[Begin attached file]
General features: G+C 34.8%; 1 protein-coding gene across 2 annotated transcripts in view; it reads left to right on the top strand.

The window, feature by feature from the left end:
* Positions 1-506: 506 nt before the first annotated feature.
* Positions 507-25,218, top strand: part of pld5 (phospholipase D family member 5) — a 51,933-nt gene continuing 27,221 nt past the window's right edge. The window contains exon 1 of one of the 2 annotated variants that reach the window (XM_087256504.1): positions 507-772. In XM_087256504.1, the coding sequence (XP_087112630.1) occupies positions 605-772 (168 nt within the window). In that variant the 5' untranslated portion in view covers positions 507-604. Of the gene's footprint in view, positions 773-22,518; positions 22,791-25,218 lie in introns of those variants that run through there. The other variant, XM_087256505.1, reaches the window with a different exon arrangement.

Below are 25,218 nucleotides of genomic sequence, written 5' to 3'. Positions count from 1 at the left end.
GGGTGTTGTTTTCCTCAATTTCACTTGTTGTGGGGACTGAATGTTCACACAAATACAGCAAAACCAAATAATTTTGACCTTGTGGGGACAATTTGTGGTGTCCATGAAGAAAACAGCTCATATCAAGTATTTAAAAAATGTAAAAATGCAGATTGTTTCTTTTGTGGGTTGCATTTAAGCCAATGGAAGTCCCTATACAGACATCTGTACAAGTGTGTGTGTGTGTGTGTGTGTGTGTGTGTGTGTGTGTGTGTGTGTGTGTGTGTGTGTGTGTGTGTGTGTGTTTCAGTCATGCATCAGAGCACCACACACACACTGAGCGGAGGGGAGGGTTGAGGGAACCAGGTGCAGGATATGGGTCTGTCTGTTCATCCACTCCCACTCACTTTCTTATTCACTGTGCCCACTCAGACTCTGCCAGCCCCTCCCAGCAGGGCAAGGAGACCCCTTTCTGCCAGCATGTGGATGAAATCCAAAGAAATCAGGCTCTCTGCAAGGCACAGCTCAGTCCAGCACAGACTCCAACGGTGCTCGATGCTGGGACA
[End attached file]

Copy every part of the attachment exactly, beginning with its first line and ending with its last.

General features: G+C 34.8%; 1 protein-coding gene across 2 annotated transcripts in view; it reads left to right on the top strand.

The window, feature by feature from the left end:
* Positions 1-506: 506 nt before the first annotated feature.
* Positions 507-25,218, top strand: part of pld5 (phospholipase D family member 5) — a 51,933-nt gene continuing 27,221 nt past the window's right edge. The window contains exon 1 of one of the 2 annotated variants that reach the window (XM_087256504.1): positions 507-772. In XM_087256504.1, the coding sequence (XP_087112630.1) occupies positions 605-772 (168 nt within the window). In that variant the 5' untranslated portion in view covers positions 507-604. Of the gene's footprint in view, positions 773-22,518; positions 22,791-25,218 lie in introns of those variants that run through there. The other variant, XM_087256505.1, reaches the window with a different exon arrangement.

Below are 25,218 nucleotides of genomic sequence, written 5' to 3'. Positions count from 1 at the left end.
GGGTGTTGTTTTCCTCAATTTCACTTGTTGTGGGGACTGAATGTTCACACAAATACAGCAAAACCAAATAATTTTGACCTTGTGGGGACAATTTGTGGTGTCCATGAAGAAAACAGCTCATATCAAGTATTTAAAAAATGTAAAAATGCAGATTGTTTCTTTTGTGGGTTGCATTTAAGCCAATGGAAGTCCCTATACAGACATCTGTACAAGTGTGTGTGTGTGTGTGTGTGTGTGTGTGTGTGTGTGTGTGTGTGTGTGTGTGTGTGTGTGTGTGTGTGTGTTTCAGTCATGCATCAGAGCACCACACACACACTGAGCGGAGGGGAGGGTTGAGGGAACCAGGTGCAGGATATGGGTCTGTCTGTTCATCCACTCCCACTCACTTTCTTATTCACTGTGCCCACTCAGACTCTGCCAGCCCCTCCCAGCAGGGCAAGGAGACCCCTTTCTGCCAGCATGTGGATGAAATCCAAAGAAATCAGGCTCTCTGCAAGGCACAGCTCAGTCCAGCACAGACTCCAACGGTGCTCGATGCTGGGACA